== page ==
Importance of Play-

As babies, toddlers and young children learn and develop their play with others becomes increasingly intricate and complex.

Play is the most important way that young children learn. Through play, children learn about the social, physical, emotional, and cognitive worlds around them. As they play with adults, they learn new vocabulary, understand culturally determined rules and roles such as how to treat one another, and build important emotional connections. When they play with their peers, they learn that others have prospective, rights, and feelings that may conflict with their own. Playing with others is how children learn reciprocity and mutual respect, essential traits humans need to coexist in a peaceful world

Play is the way that children learn resilience and perseverance. When obstacles come their way, young children find playful ways to overcome small barriers with persistence, gumption, and skill. When they fall, they get back up. If their creations don’t work out the first time, they try and try again. These lessons stick with them for life.

Play is the way that children stretch themselves. They challenge themselves to jump higher, build taller, and concentrate longer. They try out new words and make them their own. Children don’t need rewards for playing. Play is satisfying in its own right. Play is the way children learn what it is like to be an adult as they try on adult roles. They feed the baby and put him to bed, or build the next rocket ship to the moon. Anything is possible in play.

Play is the way that children learn to deal with tension and stress. They pretend to be monsters and superheroes in the battle of good versus evil—and of course good always wins. Play is often viewed as what we do after we work. A reward. In most cases, first you work and then you play. Many people work so that they can afford to play (vacations, golf club memberships, electronic games). However, play is the work of young children. It comes naturally to all children, all over the world. Children are born to play. Play is a right.

It expands children’s creativity. It provides practice of adult roles. Play is motivating. Free play allows children time to investigate, think, socialize, question, and problem solve, without judgment from adults. Play involves risk. What will happen if I step here? What will she do if I tell her no? How do these things fit together? Why isn’t this working the way I want it to?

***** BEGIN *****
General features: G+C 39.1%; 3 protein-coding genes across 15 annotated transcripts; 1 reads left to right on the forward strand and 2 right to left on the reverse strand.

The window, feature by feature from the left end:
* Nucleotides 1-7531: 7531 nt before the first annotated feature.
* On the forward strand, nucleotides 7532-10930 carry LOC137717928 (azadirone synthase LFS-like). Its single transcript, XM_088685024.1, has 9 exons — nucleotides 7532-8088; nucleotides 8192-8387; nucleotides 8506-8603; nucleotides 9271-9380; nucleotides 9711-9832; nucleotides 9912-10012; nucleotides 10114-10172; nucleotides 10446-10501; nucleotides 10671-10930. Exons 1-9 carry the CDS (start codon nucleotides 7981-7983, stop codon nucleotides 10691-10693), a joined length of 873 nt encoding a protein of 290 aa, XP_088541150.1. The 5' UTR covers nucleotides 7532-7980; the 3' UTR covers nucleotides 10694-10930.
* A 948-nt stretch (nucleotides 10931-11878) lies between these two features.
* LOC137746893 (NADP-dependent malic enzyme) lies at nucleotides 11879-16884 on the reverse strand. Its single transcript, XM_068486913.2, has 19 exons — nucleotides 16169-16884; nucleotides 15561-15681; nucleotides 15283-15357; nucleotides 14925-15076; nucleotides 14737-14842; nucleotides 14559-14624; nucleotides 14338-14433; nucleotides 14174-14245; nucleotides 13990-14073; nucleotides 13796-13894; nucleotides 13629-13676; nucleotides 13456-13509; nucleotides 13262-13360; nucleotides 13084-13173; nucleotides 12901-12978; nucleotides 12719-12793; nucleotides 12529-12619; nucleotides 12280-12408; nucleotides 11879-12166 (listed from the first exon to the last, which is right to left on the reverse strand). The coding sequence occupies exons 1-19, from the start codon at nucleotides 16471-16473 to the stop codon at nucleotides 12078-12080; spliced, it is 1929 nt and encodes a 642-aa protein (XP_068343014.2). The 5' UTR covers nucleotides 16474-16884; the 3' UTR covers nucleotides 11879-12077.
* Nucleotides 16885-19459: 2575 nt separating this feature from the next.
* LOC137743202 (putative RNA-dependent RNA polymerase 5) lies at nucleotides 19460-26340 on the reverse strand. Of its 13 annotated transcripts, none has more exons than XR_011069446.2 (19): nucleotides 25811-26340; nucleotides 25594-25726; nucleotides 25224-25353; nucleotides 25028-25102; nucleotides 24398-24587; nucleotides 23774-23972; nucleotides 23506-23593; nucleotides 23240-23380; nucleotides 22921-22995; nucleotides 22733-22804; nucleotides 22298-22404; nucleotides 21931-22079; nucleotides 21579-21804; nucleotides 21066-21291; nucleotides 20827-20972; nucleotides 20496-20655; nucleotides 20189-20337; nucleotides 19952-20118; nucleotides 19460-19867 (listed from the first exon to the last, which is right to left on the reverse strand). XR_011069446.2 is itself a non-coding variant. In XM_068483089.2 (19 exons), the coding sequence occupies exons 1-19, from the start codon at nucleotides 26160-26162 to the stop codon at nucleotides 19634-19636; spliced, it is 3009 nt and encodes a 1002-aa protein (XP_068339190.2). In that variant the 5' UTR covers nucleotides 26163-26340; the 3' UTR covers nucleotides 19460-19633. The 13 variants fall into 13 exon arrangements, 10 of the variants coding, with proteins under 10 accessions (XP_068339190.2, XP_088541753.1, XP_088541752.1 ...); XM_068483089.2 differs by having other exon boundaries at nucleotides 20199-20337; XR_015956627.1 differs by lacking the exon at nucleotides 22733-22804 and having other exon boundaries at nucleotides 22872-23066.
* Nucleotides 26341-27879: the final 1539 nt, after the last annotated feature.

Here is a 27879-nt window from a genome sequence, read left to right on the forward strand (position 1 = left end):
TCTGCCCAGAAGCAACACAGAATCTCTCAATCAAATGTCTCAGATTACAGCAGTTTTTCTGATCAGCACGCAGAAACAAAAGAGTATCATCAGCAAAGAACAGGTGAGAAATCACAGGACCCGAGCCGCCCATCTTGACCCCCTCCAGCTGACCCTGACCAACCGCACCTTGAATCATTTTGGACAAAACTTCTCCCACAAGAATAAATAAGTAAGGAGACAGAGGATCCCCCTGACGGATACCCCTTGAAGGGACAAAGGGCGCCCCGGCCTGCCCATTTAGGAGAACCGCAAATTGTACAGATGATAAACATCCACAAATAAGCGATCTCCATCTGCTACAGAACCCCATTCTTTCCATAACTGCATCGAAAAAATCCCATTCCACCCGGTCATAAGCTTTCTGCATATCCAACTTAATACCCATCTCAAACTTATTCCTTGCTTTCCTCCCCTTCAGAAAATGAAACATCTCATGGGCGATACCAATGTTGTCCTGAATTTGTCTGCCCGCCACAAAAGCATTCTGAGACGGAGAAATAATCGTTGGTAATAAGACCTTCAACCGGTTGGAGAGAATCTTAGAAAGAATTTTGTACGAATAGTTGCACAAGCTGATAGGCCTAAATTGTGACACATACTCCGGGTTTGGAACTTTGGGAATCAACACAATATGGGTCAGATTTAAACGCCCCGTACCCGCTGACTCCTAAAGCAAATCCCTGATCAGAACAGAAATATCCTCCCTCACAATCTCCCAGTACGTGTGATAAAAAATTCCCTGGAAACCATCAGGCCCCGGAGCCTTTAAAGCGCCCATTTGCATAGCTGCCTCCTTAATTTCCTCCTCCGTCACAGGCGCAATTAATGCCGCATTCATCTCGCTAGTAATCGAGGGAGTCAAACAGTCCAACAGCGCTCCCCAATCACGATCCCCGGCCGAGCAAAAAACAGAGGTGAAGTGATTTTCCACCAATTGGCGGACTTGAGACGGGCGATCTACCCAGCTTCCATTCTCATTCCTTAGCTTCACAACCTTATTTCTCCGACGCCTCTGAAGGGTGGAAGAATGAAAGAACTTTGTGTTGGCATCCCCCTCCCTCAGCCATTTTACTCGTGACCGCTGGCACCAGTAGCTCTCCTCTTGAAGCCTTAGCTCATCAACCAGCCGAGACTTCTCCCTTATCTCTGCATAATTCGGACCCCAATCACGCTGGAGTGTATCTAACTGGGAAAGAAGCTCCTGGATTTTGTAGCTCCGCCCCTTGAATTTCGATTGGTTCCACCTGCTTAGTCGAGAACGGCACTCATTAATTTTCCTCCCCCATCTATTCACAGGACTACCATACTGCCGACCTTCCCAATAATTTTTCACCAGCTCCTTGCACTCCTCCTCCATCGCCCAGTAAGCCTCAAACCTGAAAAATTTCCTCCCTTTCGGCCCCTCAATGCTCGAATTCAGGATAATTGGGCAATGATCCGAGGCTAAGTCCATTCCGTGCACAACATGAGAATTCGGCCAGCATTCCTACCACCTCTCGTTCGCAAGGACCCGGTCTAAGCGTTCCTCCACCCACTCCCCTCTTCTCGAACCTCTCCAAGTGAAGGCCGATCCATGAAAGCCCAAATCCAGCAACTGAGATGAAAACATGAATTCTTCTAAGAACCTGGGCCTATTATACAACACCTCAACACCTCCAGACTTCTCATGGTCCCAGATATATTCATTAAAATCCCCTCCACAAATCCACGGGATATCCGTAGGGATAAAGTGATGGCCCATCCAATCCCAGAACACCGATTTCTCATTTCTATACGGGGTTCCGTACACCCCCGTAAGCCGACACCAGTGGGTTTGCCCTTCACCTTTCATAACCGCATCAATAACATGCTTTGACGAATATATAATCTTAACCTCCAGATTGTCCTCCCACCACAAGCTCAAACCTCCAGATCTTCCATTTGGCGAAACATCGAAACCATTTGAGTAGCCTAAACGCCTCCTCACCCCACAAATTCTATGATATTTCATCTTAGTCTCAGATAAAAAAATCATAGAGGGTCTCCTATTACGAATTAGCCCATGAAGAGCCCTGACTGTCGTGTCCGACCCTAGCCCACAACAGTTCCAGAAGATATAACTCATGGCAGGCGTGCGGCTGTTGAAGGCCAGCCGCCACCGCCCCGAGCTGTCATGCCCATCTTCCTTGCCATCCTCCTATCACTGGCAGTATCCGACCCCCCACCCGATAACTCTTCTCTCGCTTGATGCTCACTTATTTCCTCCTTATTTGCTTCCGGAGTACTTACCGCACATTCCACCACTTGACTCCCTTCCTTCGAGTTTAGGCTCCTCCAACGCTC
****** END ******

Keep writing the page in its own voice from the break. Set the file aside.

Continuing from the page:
Play allows children to express themselves as artists, mathematicians, scientists, athletes, readers, writers, caretakers, leaders, and so much more. It builds confidence so that children will feel comfort- able as they encounter challenges throughout their lives. Play can be rule-oriented. Sometimes the play itself dictates the rules. Sometimes it is the children who make the rules. Other times the teacher facilitates the play, using games and playful activities in the learning process. Play is prior knowledge expressed actively.

Children demonstrate their learning through play. Their teachers must watch and listen carefully to unlock the play’s meaning. Through play, children tell the stories of their lives. Play creates happiness and balance in life. Without play, how can you discover who you are? Who you want to be? How things work? Play allows children to develop into motivated explorers ready to take on the world.

3.5 Contextualizing childhood in contemporary environment factors: globalization, media influences, technology.

We are now in the era of globalisation. India has started to experience this Phenomena when the Indian market was opened to the world through the implementation of 1991 Industrial Policy, After this incident, every corner of our country started to utter the important slogan- “GLOBALIZATION, LIBERALISATION, PRIVATISATION”. Through mass media it reached almost every single house of urban and suburban household and spread out the message of cultural globalisation. There is no doubt that globalization mainly effected the youth of our country as they were directly connected to the nodal centre of the globalization process through their economic, academic and cultural activities but the scenario has been changed in recent time. As urbanism has become a way of life, a child has also become an active inherent of this process through their food habits, dressing sense, recreational pattern, consumer behavior. Family, Institutions, Peer groups, mass media and also the present production system have played a vital role in this matter.